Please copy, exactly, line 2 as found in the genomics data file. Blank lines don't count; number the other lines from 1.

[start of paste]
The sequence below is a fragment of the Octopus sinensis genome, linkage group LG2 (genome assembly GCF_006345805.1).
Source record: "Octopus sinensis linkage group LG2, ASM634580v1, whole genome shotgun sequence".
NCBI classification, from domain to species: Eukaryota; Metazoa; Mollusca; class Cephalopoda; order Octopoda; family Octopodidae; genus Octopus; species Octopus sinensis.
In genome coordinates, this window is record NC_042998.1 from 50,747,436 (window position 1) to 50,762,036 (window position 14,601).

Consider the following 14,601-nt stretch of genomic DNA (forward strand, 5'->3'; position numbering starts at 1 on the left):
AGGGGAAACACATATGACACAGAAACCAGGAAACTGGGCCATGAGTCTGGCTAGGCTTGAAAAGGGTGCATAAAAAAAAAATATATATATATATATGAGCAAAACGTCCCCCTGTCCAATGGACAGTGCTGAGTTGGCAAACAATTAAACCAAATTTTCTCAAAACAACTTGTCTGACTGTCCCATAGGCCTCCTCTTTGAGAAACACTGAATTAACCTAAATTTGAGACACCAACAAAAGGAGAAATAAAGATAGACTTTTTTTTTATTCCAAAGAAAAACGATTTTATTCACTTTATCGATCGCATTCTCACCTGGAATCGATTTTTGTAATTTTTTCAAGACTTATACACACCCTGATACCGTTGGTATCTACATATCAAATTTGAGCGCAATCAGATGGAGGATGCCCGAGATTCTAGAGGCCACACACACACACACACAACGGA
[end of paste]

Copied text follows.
Source record: "Octopus sinensis linkage group LG2, ASM634580v1, whole genome shotgun sequence".